What is more, the territorial scope of the P2B Regulation is not limited only to the Member States, but also applies to providers based outside the European Union, after meeting several enumerated conditions.

It is worth noting that the P2B Regulation should apply when the terms of the relationship being the subject of intermediation are unilaterally determined by the provider of online intermediation services, which somehow emphasizes the importance of the principle of freedom of contracts.

In accordance with the above, the most important purpose of the legal act is to protect the business user (and not only the user who is a consumer in the classic legal definition).

The most important provisions

The most important provisions specifying the above-mentioned goal include, among others: determining the terms of use of the service. The above issue is inherently related to the provision of transparent information by the online intermediation service provider to the business user regarding the scope of cooperation and specifying some important issues. This is the main goal of the Regulation, which ensures fair treatment of all entities and competitiveness of the market, which is a kind of antimonopoly practice.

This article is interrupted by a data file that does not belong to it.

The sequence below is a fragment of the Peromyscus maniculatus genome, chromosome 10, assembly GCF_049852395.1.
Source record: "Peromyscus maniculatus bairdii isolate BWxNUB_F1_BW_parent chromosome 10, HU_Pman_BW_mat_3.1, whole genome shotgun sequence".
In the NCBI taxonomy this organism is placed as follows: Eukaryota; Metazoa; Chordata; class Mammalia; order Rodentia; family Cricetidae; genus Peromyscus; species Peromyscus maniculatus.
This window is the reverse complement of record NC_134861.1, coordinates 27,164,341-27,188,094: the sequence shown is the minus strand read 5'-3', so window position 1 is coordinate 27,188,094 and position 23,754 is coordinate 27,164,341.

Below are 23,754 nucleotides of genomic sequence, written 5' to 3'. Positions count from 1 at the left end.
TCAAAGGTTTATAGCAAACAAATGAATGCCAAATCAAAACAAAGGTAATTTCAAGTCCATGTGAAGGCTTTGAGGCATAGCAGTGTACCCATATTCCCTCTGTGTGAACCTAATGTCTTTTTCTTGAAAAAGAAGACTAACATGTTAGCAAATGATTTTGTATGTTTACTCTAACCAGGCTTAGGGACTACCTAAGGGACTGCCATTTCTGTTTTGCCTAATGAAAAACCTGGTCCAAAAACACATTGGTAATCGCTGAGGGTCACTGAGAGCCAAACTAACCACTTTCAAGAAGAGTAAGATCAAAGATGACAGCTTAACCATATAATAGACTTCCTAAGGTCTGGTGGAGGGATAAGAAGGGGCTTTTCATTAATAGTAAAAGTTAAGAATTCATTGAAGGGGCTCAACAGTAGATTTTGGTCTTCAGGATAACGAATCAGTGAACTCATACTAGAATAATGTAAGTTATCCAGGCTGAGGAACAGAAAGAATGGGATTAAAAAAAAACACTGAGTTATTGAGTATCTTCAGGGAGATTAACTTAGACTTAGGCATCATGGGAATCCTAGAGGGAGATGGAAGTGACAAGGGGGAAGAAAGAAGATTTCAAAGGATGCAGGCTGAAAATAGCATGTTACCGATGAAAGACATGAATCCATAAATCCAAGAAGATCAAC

Pursuant to the P2B Regulation, complaints are to be resolved within a reasonable time through the mediation process, carried out by 2 mediators, obligatorily indicated by the brokerage service provider. It is worth noting that business users, regardless of the voluntary nature of mediation, are obliged to cooperate with mediators in good faith. This principle puts pressure on the amicable process of settling the case, while depreciating the business user’s right to bring the case to the competent court, but does not deprive him of this possibility. Other entities, such as organizations and associations with a legitimate interest in representing business users, may also bring a case to court. It is a relatively interesting institution, as it creates a new catalogue of entities with the capacity to perform procedural acts, which results from a very broad legal legitimacy, which is precisely the interest in representation.